No. It does not. Yes it speaks of animals as having a breath of life in their nostrils but no it does not speak of God breathing into them the breath of life. Yes animals breathe air and do so as long as they are alive, but life is not something put into them by some non-physical source to make them alive. But the divine breath also means inspiration and this is something God gave to human beings by speaking to them, and that indeed can bring the human mind to life.

Animals lack neither life nor spirit. What animals lack is language and the mind which is a product of language. Many have a means of communication but language is more than that – with the representational capabilities to equal and surpass that of DNA and thus capable of being a medium of a life process. It would be cool if there were animals with such capabilities (and thus our equals), but so far the evidence does not support this (capable of amazing things yes, but not that). And perhaps it is not such a huge gap that we cannot bridge it someday… because it is not some divine magic that makes the difference but something we can measure and seek understanding about.

Are you sure it is not the other way around?

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Yes it does. The breath of God is the same thing as the breath of life. The breath is the same word as spirit and wind.

Yes. Language is far more a product of evolution and brain development. But of course that is somewhat like the egg-chicken question. We do indeed use the mind to invent ideas and concepts to expand our language capabilities. Which in turn expands the capabilities of the human mind. It is the very nature of life to do things like this.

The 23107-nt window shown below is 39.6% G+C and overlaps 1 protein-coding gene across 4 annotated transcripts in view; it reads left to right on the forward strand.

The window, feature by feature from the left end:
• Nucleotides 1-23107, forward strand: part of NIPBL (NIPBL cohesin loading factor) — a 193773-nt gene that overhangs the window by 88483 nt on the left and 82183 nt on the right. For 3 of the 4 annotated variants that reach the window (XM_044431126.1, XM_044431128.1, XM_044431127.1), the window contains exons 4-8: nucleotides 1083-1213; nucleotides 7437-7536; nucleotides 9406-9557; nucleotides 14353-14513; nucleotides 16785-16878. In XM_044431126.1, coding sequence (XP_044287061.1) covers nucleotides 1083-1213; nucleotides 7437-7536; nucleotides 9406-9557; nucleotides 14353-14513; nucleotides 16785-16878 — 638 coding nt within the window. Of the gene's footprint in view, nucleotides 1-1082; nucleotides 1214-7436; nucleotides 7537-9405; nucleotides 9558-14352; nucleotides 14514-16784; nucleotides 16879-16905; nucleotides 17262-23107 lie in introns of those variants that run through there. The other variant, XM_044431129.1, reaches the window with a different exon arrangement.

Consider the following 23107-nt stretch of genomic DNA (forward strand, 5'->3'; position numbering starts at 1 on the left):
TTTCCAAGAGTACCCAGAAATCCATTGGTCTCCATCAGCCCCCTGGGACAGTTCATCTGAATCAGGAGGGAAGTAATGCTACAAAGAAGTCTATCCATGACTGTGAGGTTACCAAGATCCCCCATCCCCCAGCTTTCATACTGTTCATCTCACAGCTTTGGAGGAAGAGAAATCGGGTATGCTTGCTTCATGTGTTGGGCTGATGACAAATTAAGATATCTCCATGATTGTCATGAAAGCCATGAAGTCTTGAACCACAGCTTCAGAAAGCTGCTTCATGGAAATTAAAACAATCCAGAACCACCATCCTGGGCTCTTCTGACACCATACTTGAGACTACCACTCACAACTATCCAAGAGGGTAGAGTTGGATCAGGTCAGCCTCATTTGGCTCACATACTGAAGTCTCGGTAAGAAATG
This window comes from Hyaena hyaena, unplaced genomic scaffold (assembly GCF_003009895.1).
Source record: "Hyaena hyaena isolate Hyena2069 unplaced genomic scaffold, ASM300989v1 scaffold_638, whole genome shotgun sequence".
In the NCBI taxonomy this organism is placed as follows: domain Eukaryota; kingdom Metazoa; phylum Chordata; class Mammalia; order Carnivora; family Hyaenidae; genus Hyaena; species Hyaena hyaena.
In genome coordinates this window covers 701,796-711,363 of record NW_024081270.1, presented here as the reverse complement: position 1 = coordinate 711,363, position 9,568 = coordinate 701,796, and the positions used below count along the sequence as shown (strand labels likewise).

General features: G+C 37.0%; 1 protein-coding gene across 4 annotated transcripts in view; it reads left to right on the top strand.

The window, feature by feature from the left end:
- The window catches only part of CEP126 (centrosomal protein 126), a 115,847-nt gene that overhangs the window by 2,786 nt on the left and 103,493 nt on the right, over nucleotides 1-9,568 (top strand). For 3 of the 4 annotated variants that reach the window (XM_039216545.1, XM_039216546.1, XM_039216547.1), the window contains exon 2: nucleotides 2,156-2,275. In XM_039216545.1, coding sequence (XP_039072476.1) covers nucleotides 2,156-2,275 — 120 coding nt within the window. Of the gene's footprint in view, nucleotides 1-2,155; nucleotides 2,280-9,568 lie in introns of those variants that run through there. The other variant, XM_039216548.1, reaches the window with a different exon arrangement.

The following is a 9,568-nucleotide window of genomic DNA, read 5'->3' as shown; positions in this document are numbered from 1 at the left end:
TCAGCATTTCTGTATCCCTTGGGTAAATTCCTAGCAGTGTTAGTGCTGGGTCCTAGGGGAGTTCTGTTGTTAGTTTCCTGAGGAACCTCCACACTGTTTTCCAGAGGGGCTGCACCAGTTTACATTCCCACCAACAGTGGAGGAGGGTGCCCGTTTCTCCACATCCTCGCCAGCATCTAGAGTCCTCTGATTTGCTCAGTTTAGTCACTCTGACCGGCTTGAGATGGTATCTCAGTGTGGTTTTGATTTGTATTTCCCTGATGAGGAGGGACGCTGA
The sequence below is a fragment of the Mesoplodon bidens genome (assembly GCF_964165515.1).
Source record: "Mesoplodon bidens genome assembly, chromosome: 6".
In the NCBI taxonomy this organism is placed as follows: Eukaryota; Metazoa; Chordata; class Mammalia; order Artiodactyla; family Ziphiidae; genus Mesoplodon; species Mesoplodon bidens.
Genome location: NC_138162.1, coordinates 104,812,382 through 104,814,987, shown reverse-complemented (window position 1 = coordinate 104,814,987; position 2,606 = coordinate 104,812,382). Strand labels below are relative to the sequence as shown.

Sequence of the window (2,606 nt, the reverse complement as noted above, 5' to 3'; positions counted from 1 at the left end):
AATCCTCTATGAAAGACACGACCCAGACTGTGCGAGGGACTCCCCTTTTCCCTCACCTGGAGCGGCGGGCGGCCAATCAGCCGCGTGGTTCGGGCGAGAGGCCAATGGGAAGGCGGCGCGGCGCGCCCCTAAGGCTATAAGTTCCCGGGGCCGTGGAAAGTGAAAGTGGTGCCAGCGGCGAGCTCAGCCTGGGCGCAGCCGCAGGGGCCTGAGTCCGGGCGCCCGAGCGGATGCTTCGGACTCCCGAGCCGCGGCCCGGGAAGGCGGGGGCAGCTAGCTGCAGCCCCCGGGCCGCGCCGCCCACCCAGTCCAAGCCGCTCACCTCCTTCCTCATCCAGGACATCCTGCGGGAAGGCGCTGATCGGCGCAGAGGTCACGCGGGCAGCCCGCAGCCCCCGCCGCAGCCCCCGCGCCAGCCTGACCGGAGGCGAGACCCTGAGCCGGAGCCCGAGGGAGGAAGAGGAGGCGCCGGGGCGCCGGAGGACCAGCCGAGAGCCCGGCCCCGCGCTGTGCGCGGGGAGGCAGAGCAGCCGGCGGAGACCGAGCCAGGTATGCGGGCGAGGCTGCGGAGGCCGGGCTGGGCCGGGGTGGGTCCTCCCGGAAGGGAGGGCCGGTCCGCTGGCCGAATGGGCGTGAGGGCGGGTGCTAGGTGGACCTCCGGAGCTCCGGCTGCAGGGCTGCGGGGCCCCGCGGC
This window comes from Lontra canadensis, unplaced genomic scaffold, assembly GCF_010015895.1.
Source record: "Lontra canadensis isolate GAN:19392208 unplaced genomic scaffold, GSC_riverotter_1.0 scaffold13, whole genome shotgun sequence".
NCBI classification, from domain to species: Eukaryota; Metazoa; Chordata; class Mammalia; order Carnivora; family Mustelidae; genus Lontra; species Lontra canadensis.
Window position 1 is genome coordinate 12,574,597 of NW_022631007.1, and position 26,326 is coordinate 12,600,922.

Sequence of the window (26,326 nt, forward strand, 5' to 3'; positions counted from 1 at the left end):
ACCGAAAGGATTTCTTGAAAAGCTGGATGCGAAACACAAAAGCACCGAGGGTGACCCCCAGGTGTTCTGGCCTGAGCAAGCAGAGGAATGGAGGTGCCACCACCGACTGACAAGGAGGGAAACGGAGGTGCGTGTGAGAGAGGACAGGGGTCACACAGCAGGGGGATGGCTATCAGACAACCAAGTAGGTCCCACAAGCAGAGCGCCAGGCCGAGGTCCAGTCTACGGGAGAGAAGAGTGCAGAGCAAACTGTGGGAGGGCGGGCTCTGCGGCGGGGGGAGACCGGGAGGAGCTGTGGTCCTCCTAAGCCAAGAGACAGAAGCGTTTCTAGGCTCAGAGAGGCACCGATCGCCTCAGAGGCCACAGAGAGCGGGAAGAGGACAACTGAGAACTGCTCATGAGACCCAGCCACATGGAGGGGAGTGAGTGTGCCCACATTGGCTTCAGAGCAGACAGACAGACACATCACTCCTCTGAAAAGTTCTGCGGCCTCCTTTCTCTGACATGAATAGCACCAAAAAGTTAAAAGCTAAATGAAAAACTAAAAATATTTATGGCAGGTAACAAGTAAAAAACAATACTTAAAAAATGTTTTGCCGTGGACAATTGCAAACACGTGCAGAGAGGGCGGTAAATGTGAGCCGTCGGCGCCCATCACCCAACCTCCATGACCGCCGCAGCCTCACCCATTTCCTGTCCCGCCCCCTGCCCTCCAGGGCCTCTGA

But the point is that this is the distinction between the mind and the brain. The brain is biological and a product of biological evolution though naturally as language developed it had some influence on the evolution of the brain. The mind however is a construction of ideas and concepts which exist because of language.

The same word is frequently used for very different things. We use breath in speaking language so they are connected in that way. But no the Bible never speaks of God breathing life into the animals, and this is nonsense because animals are not alive because of something breathed into them. They are alive because of their physical chemical composition and processes. But inspiration does give life to the human mind, so in that case where the Bible actually DOES speak of God breathing life into man, it does make sense.

To be sure I read the Bible with science as part of the perceptual process by which I understand all things in the universe. And see absolutely no point in the lame attempt to pretend to some kind of objectivity in reading the Bible. Objectivity would frankly defeat its purpose. And I find the pretense of understanding the Bible as some choose to speculate the people of ancient times understood it as even more laughable. It is just another tactic of rhetoric by which some people seek to force their understanding of things on other people.

Obviously I am not going to conform my understanding of the universe to what people had millennia ago. What would be the point of that? My question has always been whether the Bible has any meaning in the context of how we understand the universe today? I came to the conclusion that it did and employing subjectivity in making this fit seems entirely appropriate to me.

I don’t see how. Quite the opposite, it is those who believe in non-physical components like souls who open the door for the possibility of p-zombies. The difference with the spirit body taught by Paul is that the physical body comes first, and the spiritual grows from the physical like a plant from a seed. The spirit body does not animate the physical like this notion of a soul, but only plays a role when the physical body dies.

If they are physically identical then they are the same person until they make different choices which happens because of free will. So no p-zombies.

Sounds a bit like when Jesus said, “let the dead bury their own dead” indicating that some people are like the walking dead and I see truth in this precisely because some individuals look more capable of conscious decision making than others. There are many factors that play a role in this but I think the self-destructive habits of sin play a big part. Sometimes we are so habitual and reactive that it is like we walk around covered with buttons waiting for people to push them, and then we say they made us do it.